Oceanic's phone lines were inundated with calls from customers.
The outage occurred about 5:15 p.m. late in the second quarter and for some customers lasted through halftime, with service returning at the beginning of the third quarter.
Kauai service was restored in about 25 minutes, and Big Island and Maui were back up in 35 minutes, after crews switched to backup fiber wiring, said Norman Santos, vice president of operations for Oceanic Time Warner.
Cable crews were on standby to address any problems on game day, but did not anticipate the tree falling, Santos said. Service is not expected to be interrupted while repairs continue today, he said.
"We had our technicians ready, but we can't be at all places all the time, and it's very unfortunate that it happened during this kind of situation," said Santos, who called from the Louisiana Superdome. "I apologize for what went on."
AGUSTIN TABARES / PHOTO@STARBULLETIN.COM
UH fans reacted to a play during the second quarter of the Sugar Bowl yesterday in the ballroom at the Dole Cannery.
Far-away fans suffer with loss
Support remained strong at Sugar Bowl parties around Oahu
Families and friends gathered in small groups and by the hundreds across Oahu to cheer the University of Hawaii Warriors.
"We're having a blast," said Julia Camanse of Honolulu, who attended the Creations in Catering Sugar Bowl Party at Dole Cannery with about 400 other UH supporters. "All the Warrior fans together and cheering on the team, we can feel the excitement when we're together," she said early in the game.
Fans -- about 100 more than planned -- filled the ballroom to watch the game for free on three 10 1/2-by-14-foot screens. Pupus, beer and Sugar Bowl souvenirs were available for purchase.
Creations' party was one of several gatherings to support UH against the University of Georgia Bulldogs in the Allstate Sugar Bowl. At Eastside Bar & Grill on University Avenue, hundreds watched the game on the bar's televisions.
In Laie, Hawaii Sports Hall-of-Famer Junior Ah You replaced his 17th annual New Year's Day Concert with the Stars with the Shugah Bowl Community Tailgate Party. There were two inflatable jumpers, three roast pigs and three large projection screens. About 80 showed up for an earlier tailgate party at Laie Park despite a light rain. Hundreds more were expected to watch the game.
Volunteer Rowena Reid said Ah You decided to hold the event because several UH players come from Laie.
Anticipation was high for the game at the Eastside Grill at Puck's Alley near the university. Owner Robbie Acoba said people were lined up outside at 11:30 a.m., two hours before the bar opened.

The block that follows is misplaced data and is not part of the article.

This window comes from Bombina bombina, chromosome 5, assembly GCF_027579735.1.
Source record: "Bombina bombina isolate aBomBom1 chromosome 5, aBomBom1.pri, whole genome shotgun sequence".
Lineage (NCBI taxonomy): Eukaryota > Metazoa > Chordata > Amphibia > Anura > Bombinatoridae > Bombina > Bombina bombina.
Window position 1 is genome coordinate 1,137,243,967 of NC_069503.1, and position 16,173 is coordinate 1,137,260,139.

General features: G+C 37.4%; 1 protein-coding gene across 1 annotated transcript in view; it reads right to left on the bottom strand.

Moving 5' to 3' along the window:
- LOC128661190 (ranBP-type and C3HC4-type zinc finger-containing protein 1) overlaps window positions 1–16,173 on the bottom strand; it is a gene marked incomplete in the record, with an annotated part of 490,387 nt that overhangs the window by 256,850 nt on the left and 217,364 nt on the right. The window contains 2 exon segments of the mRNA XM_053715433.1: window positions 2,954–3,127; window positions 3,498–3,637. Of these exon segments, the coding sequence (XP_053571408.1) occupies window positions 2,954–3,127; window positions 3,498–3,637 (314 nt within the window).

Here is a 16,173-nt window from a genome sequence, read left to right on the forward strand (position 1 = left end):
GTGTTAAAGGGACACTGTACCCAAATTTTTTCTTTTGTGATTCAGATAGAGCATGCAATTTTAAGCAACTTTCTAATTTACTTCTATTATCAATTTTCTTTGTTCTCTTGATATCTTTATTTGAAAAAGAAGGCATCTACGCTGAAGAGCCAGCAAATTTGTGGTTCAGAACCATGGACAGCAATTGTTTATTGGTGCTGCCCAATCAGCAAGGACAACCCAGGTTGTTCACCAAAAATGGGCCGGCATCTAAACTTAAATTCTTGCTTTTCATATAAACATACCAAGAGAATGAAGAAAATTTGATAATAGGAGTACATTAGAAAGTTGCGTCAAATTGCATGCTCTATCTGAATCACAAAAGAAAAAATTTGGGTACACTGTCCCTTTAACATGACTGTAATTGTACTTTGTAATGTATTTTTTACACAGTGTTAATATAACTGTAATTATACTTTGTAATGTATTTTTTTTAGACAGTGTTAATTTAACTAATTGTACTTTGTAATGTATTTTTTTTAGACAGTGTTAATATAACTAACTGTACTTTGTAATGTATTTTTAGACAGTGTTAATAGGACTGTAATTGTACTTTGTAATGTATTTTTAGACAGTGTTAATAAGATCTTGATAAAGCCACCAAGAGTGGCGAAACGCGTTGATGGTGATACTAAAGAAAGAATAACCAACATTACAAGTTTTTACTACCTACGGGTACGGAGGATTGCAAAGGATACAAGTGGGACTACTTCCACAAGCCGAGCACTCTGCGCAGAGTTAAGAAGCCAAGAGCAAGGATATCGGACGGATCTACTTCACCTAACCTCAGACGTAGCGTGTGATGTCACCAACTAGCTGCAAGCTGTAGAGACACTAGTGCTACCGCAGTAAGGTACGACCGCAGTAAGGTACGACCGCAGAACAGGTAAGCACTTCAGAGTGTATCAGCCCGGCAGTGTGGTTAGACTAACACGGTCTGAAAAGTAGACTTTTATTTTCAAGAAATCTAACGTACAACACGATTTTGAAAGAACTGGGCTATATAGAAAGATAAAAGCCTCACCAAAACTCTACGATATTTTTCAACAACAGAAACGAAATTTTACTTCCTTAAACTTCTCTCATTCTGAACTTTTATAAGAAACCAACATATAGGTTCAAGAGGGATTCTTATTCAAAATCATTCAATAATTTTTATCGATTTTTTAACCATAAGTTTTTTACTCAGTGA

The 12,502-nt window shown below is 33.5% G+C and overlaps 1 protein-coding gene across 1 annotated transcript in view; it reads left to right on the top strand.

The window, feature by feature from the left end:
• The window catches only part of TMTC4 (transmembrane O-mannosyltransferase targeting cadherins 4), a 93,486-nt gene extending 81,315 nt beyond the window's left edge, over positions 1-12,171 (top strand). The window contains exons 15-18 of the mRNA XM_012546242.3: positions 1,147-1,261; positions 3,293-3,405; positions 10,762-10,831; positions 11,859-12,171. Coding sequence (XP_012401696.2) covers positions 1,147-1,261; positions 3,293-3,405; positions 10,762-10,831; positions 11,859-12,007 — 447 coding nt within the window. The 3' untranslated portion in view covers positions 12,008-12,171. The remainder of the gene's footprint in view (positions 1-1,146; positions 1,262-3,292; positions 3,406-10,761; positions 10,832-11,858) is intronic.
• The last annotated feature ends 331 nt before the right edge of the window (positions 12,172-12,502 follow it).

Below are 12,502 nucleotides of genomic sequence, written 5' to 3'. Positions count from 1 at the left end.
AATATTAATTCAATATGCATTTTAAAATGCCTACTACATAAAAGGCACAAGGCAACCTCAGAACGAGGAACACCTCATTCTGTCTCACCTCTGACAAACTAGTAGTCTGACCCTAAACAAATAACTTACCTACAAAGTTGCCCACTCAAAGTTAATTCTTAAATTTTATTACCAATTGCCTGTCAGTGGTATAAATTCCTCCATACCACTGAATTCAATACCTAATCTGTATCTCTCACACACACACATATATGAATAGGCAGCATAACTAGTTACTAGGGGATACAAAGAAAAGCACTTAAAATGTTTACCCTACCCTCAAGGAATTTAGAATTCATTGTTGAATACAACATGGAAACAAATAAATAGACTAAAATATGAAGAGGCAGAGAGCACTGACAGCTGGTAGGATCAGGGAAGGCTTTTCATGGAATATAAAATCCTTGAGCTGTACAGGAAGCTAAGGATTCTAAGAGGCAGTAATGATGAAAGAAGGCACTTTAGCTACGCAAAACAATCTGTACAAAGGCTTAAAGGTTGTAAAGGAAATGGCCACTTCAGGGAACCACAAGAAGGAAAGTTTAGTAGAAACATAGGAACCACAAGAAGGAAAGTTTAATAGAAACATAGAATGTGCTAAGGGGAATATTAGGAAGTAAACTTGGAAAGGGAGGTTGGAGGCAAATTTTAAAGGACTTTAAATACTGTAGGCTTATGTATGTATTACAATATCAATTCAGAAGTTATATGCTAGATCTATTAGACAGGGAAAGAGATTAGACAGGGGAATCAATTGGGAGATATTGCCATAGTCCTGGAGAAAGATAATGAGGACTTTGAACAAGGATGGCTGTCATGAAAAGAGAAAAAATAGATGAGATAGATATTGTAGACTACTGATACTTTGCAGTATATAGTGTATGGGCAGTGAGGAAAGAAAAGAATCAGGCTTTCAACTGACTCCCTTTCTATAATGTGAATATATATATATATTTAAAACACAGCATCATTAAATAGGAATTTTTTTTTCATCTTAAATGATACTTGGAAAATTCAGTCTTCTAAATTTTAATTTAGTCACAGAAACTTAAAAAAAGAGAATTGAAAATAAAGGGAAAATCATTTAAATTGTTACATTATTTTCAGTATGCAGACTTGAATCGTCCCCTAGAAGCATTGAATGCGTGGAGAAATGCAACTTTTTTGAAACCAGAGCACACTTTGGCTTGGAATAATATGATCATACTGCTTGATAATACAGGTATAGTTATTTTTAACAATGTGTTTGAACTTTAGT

He told the 30 or so people the bar wouldn't open for another two hours. But before opening, a line formed again, and employees passed out Mardi Gras beads to customers before letting them in about 15 minutes early.
He said 200 people arrived for the game, but about 60 left by the third quarter when Hawaii was down by 35. Despite more than 100 people still present, the bar was quiet late in the game.
Tolly Amaxopoulous propped his head up with his hand on the bar table as he watched. "I'm disappointed," he said. "I had my hopes high for this game."
Jeff Konn was waiting for the Warriors team that he knows to show up for the game. "It's very painful to see it end this way," he said. "The outlook looks very bleak, but we all need to stay till the end. We're all very proud.
"That's why we like to go to the bars because we need some pain relief," he added.
Steve Komori had prepared the night before by watching highlights of the big games during the undefeated regular season.
"I'm not seeing the same offense I was used to seeing the last 12 games. Something that's changed this game, I don't know what it is," he said. "They're just not in sync. Maybe that's what it is. Overall they made it to the Sugar Bowl, still playing in front of everyone and the nation."
Like Komori, Acoba tried to see the bigger picture and remember the magical season. "People got to realize win or lose we're the WAC champions," he said. "It brought so many things for the state, the university, and everybody."
Lopaka Young, 24, watched the game with a few friends, some who were too shaken by Hawaii's defeat to comment.
"It's heartbreaking," said Young, who's loved the Warriors since he was 5 years old. "We don't want to say until the final zeros to admit we finally lost.
"But you cannot take away what they've done this season. They're still the pride of Hawaii. It would have been a great thing to start off the New Year (if they'd won)."
Conrad Vierra, 25, a restaurant cook, went to the Dole Cannery event to show support for the Warriors, since he couldn't make it to the game in New Orleans. He already was looking forward to next season and saw the Sugar Bowl as preparation for a tough schedule, beginning with the University of Florida.
"This is one test for them, to rough them up for Florida," he said.